Editor’s Note: The story below was provided by an SGA-supported church in Ukraine.
As you will read in the stories below, Ukrainians are tired. Tired of running. Tired of hiding. Tired of missing their homes and life as they once knew it before the war started.
But they are also grateful for the help they have received from an SGA-supported church where these internally displaced women and their families are staying. All are hearing the Gospel, and some for the very first time.
Please pray that they eyes of their heart may be enlightened . . that they will see Jesus and receive the salvation and healing He came to bring.
“My name is Oksana. My husband and I evacuated from [a Ukrainian region]. Our son is an adult person, so just two of us live here now. Our house is destroyed, our car is crashed; we lost everything. At the moment, I have no job, as a kindergarten where I worked was destroyed by bombing.
“The most difficult thing for me in these circumstances is that it is just so difficult to live here . . . while at home it was so well. I miss our home place so much.”
“We evacuated from [a Ukrainian region]. We decided not to go too far, as we want to return home as soon as it is over. Here in [this Ukrainian region] I live with my mother, my husband and our daughter. We are worried about our house there, so that we have a place to return to. It is still scary, as we lived under hostilities for a long time, and came here almost at the end of May,
“Recently we visited our home town, as we needed to patch holes, windows and doors after the house suffered shelling. The façade of the house fell away; windows and doors were blown away, the garage was burned down. But we hope for the best, that everything will be fine. Of course, we worry about our two children; the older son lives individually and our daughter lives with us.
“To a large extent, things that we have are enough. What we really miss is that feeling of one’s own home. When we visited our home, as our balcony was hit by a projectile, we entered our house, and even with its emptiness and no one living there, it was so good, everything around was so dear and precious; every centimeter of our house we made by our own hands.
“We want to go home, but as much we want to be back to our house, we do not know whether it will eventually survive. We are thinking about returning to our home town, which is being erased from the face of the earth.”
“My husband and I evacuated from [a Ukrainian town] and now we live in [another Ukrainian town]. We rent an apartment here, and we host our family from [another Ukrainian town ] and other places, as well as our friends who evacuate to [here]. Instead of sheltering at IDPs [internally displaced persons] collective centers, we provide them with a place to stay at our home for some days, before they head to other places: some go abroad, some stay in Ukraine. We have found a new job here.
“My husband and I have known each other for 10 years ago, and last year we just got married and had plans for the future. The plans are still there, but we just had to change them. We had a wedding, we bought a house, and now we do not even know what happened to our house. Those who invaded, live there now.”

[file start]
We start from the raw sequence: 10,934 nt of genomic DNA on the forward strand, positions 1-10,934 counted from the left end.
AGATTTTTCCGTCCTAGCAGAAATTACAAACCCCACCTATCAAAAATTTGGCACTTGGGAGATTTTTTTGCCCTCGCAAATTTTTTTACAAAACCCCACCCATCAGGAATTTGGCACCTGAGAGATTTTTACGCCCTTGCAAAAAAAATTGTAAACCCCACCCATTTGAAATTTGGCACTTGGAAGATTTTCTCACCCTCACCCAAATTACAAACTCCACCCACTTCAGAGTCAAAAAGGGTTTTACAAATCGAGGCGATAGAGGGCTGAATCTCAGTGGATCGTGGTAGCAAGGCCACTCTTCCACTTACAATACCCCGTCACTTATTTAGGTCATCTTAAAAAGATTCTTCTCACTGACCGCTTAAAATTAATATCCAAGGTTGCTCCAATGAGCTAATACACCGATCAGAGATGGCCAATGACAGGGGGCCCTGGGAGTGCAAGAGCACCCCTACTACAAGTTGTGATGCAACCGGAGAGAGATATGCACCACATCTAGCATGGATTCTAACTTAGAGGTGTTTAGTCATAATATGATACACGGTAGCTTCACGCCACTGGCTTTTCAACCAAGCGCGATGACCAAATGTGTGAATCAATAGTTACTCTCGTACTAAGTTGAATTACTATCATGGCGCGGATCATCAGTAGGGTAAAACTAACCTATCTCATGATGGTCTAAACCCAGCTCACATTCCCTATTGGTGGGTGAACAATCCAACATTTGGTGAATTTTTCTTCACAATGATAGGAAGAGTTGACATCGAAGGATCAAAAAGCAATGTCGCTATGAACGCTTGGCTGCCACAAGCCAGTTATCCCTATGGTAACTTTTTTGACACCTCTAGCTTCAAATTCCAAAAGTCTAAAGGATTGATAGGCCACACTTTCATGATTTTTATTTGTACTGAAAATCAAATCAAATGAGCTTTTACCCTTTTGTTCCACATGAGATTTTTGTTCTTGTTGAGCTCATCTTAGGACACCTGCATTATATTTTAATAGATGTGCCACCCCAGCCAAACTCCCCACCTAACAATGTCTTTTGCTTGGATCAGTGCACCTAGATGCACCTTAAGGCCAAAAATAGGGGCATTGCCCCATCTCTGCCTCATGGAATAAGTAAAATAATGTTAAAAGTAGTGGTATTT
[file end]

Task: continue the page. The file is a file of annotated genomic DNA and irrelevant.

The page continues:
“My name is Olga. I am 33 years old. I came to [this town] in March with my family: my husband and our child. The most difficult thing for me now is probably to endure it all morally, realizing that the life has split into “before” and “after.” There are some difficulties, but we are trying to solve them.”
“Honestly, I feel empty. I want to be at home so much. We were making plans, we were working, we had some aspirations and at one point, you have to start from scratch. When you have had everything, and now you don’t even have a needle and thread, thinking that you have it all. It’s all gone. We’re trying to start anew, but troubles come in threes . . . one after another.”
“My name is Lilia, I am 38. I evacuated [from a Ukrainian town] with my two children 16 and 13 years old. We rent an apartment and I found myself unemployed because the store where I worked is now closed. We lost our apartment, and my mother’s private house is almost destroyed. We fled the town with a minimum of things, just took our pets with us.
“In fact, there are a lot of emotions and all of them are not very good, not positive at all. When I just start talking about it, my eyes well up with tears. I just don’t understand why they do it and I don’t understand how much longer it will last. To be honest, I’m very tired: tired of running down and hiding in the basements, tired of startling from the slightest rustle.
“The most difficult thing for me right now is to calm down my children, especially when it starts in the middle of the night, when I have to wake them up, leave in hurry (the children sleep more soundly than adults), as we need to run and hide in the basement. I need to reassure and explain that at home they would be able to sleep, although at 2 in the morning one won’t fall asleep again.”
In a time of great uncertainty, God is bringing help, healing, and hope to the people of Ukraine through SGA-supported pastors, churches, a seminary, and SGA-sponsored Compassion Ministry. Be a part of God’s incredible work with your generosity and prayer support.
Your gift of compassion helps struggling people with emergency aid that generally includes Scripture materials, food, medicine, warm clothing, and shoes.
Fellow believers in Ukraine are taking critical actions and risks to help those in need. In our recent report, Christians continue on in ministry despite difficult obstacles. Because of
The “new normal” looks different for many, and for Ukrainians caught in war, a new normal often entails great suffering. Facing harsh freezing temperatures, a lack of infrastructure, conflict,
Your donation will help change lives in former Soviet Union countries of Eastern Europe and Central Asia.